My Favorite White Bean Chili Recipe
My Best, Your Best, Whose Best Chili?
The mixture of meat, beans, peppers, and herbs was known to the Incas, Aztecs, and Mayan Indians. The blending of these elements no doubt resulted in what we today call chili.
The native Indians of Mexico, central America, and South America prepared dishes of beans, meat, and peppers for generations dating to the pre-Colombian eras. And throughout all of this time, chili has been a favorite for a large number of people.
Perhaps the all-time best cooks of chili were the trail cooks who provided the Texas cowboys with sustenance along the dusty drives to rail heads in Kansas for shipment to stockyards in Chicago. Uncured beef slaughtered fresh on the trail had a sssstrong flavor, so the good chuck wagon cooks knew to gather fresh wild oregano, onions, chile peppers, and garlic, making their tasty bean brew for tired hungry cowpokes something to look forward to, and not dread.
Every state thinks its bowl of chili is best. There are multitudes of chili cook-offs and recipe contests. Many states vehemently claim the invention of chili (Texas, Mexico, or California probably have the rights), and the individual who invented chili is up for eternal debate.
Here's my best Arizona white bean chili, a family favorite!
Inexpensive Eating At Its Finest
One of the biggest complaints I have heard about Northern beans is that after preparation they taste rather bland.
I have discovered a recipe for white chili (Northerns are white) that is absolutely delicious. No one will call these beans bland when they take a first mouthful. The flavor is full but not overwhelming. One look at the ingredients and you will see why this is one of my favorite chili recipes.
I prepare 1/2 pound of bulk Northerns and that gives me another meal for 2, as they warm up again and taste great. You can expect the 1/2 pound of beans to feed 4 (or maybe more). If you wish to prepare a pound, just double the ingredients.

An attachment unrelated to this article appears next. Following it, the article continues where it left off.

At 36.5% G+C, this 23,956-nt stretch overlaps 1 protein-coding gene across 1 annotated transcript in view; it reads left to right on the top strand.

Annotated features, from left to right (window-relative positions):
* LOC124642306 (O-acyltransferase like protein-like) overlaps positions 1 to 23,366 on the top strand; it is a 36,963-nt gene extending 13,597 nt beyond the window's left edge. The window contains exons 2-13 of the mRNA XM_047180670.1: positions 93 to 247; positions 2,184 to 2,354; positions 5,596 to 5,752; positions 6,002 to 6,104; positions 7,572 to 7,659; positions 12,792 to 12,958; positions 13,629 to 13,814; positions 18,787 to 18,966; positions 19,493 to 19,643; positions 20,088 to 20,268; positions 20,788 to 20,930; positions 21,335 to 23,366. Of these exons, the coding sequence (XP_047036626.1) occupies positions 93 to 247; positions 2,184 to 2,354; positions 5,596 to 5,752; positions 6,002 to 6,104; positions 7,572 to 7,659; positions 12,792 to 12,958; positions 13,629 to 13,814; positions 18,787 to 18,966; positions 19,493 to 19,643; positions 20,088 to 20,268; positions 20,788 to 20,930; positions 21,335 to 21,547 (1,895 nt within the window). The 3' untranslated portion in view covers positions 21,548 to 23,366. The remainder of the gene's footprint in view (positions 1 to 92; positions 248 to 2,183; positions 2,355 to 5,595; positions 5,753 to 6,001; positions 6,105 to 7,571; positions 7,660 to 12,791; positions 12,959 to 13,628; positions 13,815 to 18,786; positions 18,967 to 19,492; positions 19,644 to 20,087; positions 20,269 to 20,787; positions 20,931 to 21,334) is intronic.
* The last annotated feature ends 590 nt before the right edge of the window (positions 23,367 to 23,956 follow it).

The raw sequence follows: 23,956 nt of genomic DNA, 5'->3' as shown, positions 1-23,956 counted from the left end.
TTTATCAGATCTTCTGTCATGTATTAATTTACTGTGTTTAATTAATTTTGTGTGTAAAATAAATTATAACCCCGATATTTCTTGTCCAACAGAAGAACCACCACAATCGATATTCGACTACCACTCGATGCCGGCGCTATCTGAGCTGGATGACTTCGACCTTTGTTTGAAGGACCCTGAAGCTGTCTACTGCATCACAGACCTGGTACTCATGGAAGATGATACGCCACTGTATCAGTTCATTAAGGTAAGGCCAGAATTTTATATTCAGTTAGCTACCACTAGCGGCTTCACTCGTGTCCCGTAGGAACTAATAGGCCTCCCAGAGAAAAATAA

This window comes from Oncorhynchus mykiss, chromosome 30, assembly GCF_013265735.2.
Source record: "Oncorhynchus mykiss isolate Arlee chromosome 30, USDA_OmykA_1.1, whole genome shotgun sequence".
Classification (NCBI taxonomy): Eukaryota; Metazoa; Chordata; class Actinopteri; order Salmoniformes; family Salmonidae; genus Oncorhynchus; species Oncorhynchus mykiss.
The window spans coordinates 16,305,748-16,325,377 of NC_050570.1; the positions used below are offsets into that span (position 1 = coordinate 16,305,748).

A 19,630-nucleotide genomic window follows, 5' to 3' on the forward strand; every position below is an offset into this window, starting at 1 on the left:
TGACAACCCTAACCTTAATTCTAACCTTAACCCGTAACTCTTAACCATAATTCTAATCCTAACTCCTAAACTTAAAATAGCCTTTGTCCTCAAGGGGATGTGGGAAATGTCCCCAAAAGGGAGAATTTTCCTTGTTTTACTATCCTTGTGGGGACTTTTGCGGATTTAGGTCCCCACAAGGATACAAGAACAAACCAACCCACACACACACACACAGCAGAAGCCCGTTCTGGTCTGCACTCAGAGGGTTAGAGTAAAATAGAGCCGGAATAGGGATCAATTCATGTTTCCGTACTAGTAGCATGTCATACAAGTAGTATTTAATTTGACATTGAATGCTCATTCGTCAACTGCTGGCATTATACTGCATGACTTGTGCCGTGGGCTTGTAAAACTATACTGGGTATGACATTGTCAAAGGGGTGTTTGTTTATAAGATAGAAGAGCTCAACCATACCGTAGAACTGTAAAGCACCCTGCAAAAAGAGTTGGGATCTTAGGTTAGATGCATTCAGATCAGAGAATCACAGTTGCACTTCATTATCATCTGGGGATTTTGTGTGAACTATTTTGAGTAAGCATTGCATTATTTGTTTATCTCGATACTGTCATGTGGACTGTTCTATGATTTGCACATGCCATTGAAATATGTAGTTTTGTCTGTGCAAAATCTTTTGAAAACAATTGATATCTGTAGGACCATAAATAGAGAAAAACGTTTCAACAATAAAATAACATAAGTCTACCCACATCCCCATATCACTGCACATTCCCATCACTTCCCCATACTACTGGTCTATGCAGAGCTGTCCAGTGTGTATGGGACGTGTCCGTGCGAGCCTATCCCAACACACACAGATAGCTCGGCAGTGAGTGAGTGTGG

Soak the 1/2 pound in 3 cups of water overnight (8 hours). I have heard people say the water must be distilled, but I use tap water and they come out just fine. Then gather these ingredients:
1/2 pound northern beans, soaked and drained
3 cups chicken broth
1 clove garlic, minced
1 medium onion, chopped
1/2 tbsp olive oil
1, 4-ounce can chopped green chilies
1 tsp ground cumin
3/4 tsp dried oregano
1/8 tsp ground cloves
1/8 tsp cayenne pepper
2 cups diced cooked chicken or turkey
1 1/2 cups grated Monterrey Jack cheese
1 jalapeño or Serrano pepper, chopped (optional)
*Note: if you don't like spicy, drop the cayenne pepper above which results in a wonderful tasty thick soup.
1. Take the beans, chicken broth, garlic and half of the onions and put in soup pot. Bring to a boil. Lower the heat and simmer 'til the beans are very soft. Simmer for 3 hours or more. As necessary, add more water or thin broth.
2. Saute remaining onions in oil 'til tender. With chilies and seasonings mixed thoroughly, add to bean mixture. Add chicken and continue to simmer 1 hour. Check seasoning, add jalapeño or Serrano for level of hotness. *See note above.
3. Serve topped with grated cheese. Garnish with cilantro, chopped fresh tomato, salsa, chopped scallions, and /or guacamole. Serve with fresh warmed flour tortillas or tortilla chips.
There is just one more plus to this recipe. Once you have the spices, this white chili recipe can be made many times at a very reasonable (cheap) price. Bulk beans are inexpensive, and in my opinion, always taste better than canned. Bon appetit!
Makes 4-5 servings.
The emphasis today, more than ever, is healthier nutrition. White beans are full of good protein.The chicken broth is low in fat and provides great protein. The spices are rich with vitamins. The kids in our family love the non-jalapeno non-cayenne pepper version. If you like spicy hot, you'll really love the full flavor of the recipe.
- chopped green chilies
- ground cumin
- dried oregano
- ground cloves
- cayenne pepper
- diced cooked chicken or turkey
- grated Monterrey Jack cheese
- jalapeño or Serrano pepper, chopped (optional)
- olive oil
- medium onion, chopped
- clove garlic, minced
- chicken broth
- northern beans, soaked and drained
- After cooking for 3 hours, test to see if the beans are still hard or stiff. Cook to taste.
Added In and Served With
The dish may be served with toppings or accompaniments; grated cheese, diced onions, and sour cream are common toppings, as are saltine crackers, tortilla chips, or corn chips, cornbread, rolled-up corn or flour tortillas, and pork tamales. Chili can also be served over rice or pasta such as spaghetti.